Decolonising initial teacher education in South African universities: More than an event

  • Yusuf Sayed Centre for International Education (CIE) University of Sussex & South African Research Chair in Teacher Education
  • Shireen Motala Senior Director: Research and Innovation Postgraduate School University of Johannesburg
  • Nimi Hoffman Centre for International Teacher Education (CITE) Cape Peninsula University of Technology
Keywords: Initial teacher education, decolonising

Abstract

Calls for the decolonisation of university curricula have been central to the demands of the South African student movements since they first gained prominence during 2015. In this paper, we examine this debate by examining teacher education at universities as a way of understanding what future school teachers are exposed to and consequently learners. Defining decolonisation as a process of expanding imaginations, and drawing on a meta analysis of teacher education curricula, and interviews with teacher education lecturers, at five South African universities, the paper examines the kinds of intellectuals and intellectual debates to which student teachers are being exposed, how teacher educators understand the factors underlying their curriculum decisions, and the broader institutional and policy dynamics that impact on efforts to rethink curricula.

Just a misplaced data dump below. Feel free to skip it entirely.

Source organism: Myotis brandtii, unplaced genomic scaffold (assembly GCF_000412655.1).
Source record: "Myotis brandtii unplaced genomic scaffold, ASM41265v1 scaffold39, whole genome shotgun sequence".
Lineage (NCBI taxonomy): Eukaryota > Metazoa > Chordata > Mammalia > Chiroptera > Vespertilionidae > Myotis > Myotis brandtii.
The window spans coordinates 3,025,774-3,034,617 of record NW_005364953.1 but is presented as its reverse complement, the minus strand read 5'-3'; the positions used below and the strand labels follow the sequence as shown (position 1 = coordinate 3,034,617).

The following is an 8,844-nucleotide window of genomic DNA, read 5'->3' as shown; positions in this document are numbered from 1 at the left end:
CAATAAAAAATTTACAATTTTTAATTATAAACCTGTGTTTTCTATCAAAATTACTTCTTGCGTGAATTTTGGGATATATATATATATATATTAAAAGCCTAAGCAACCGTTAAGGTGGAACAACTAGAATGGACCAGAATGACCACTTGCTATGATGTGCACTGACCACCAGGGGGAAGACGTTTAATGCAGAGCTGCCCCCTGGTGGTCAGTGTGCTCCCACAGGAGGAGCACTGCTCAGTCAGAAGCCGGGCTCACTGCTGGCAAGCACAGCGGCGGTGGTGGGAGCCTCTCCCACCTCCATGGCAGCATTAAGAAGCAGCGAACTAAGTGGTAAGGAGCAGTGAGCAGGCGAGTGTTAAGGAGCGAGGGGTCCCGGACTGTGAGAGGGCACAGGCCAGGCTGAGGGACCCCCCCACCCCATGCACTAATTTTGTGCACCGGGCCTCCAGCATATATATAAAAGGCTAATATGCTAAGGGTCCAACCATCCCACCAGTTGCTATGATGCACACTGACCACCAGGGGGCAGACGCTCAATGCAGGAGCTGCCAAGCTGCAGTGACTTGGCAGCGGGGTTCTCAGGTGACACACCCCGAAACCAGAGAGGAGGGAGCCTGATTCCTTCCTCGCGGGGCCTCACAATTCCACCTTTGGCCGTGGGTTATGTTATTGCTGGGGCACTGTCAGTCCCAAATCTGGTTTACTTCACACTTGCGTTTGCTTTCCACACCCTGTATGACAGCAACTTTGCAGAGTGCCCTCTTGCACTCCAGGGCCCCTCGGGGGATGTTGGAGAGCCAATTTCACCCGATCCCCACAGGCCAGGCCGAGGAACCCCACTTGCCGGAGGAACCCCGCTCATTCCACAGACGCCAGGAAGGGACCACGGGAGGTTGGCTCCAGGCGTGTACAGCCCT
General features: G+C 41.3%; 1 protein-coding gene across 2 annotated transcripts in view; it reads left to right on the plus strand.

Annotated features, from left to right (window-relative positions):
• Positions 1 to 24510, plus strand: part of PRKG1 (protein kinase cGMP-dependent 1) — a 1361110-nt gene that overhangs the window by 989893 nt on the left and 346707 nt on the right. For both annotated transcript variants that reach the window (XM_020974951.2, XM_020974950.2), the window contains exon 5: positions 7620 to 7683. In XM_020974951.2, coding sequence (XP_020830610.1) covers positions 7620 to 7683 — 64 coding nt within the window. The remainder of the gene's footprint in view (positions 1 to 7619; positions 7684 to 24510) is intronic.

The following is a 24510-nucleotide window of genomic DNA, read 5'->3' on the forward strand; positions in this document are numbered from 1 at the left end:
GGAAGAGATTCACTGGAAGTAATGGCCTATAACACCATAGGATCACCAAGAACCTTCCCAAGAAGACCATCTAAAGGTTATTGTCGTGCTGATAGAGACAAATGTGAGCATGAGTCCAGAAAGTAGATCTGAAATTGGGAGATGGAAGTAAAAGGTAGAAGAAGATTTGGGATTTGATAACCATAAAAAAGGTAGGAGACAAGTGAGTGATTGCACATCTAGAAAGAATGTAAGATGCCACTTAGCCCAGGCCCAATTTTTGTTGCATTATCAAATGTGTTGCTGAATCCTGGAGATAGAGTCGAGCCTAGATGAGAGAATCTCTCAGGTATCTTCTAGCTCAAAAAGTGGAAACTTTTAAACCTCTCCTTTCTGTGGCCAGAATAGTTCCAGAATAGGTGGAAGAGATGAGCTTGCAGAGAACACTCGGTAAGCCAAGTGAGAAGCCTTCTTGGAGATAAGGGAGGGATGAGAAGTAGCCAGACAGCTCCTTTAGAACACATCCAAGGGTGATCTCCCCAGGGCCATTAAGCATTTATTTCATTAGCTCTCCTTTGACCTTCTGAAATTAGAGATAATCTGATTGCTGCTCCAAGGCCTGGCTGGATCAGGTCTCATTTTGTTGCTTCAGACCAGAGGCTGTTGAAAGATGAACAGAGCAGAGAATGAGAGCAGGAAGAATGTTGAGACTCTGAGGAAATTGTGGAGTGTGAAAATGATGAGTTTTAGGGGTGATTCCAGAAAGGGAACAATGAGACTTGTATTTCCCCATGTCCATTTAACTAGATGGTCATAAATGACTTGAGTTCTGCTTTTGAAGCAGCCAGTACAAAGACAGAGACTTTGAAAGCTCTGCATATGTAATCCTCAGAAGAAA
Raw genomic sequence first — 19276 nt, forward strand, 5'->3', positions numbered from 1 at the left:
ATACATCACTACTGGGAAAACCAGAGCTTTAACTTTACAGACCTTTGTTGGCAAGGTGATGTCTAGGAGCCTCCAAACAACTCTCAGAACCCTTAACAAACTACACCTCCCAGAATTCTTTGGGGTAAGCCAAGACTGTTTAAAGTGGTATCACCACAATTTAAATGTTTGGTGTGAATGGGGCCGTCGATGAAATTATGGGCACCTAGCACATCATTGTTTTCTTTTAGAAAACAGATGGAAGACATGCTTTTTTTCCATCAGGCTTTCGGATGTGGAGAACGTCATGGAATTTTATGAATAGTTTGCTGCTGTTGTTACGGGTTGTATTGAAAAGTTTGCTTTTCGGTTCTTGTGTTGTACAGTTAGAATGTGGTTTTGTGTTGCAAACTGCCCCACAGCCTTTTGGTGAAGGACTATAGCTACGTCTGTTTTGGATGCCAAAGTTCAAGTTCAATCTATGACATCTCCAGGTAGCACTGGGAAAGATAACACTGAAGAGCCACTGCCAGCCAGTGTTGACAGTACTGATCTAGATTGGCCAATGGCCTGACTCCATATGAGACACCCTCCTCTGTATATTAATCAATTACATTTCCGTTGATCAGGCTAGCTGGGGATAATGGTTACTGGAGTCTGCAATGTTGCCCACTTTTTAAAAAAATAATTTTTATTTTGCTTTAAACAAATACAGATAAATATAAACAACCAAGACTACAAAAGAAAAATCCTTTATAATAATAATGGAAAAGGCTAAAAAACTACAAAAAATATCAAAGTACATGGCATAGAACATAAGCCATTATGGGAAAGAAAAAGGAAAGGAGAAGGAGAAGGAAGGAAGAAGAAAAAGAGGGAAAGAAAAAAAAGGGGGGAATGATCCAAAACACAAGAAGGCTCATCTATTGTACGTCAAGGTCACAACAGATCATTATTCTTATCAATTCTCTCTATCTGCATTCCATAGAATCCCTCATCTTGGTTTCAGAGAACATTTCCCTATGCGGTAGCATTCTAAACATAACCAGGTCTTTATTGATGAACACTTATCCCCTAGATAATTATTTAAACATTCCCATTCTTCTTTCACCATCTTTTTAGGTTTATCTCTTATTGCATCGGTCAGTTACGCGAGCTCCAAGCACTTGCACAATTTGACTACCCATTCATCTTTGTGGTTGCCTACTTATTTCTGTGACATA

Author Biographies

Yusuf Sayed, Centre for International Education (CIE) University of Sussex & South African Research Chair in Teacher Education
Professor of International Education and Development Policy
Shireen Motala, Senior Director: Research and Innovation Postgraduate School University of Johannesburg
Professor in the Faculty of Education
Published
2017-09-21
Section
Research Articles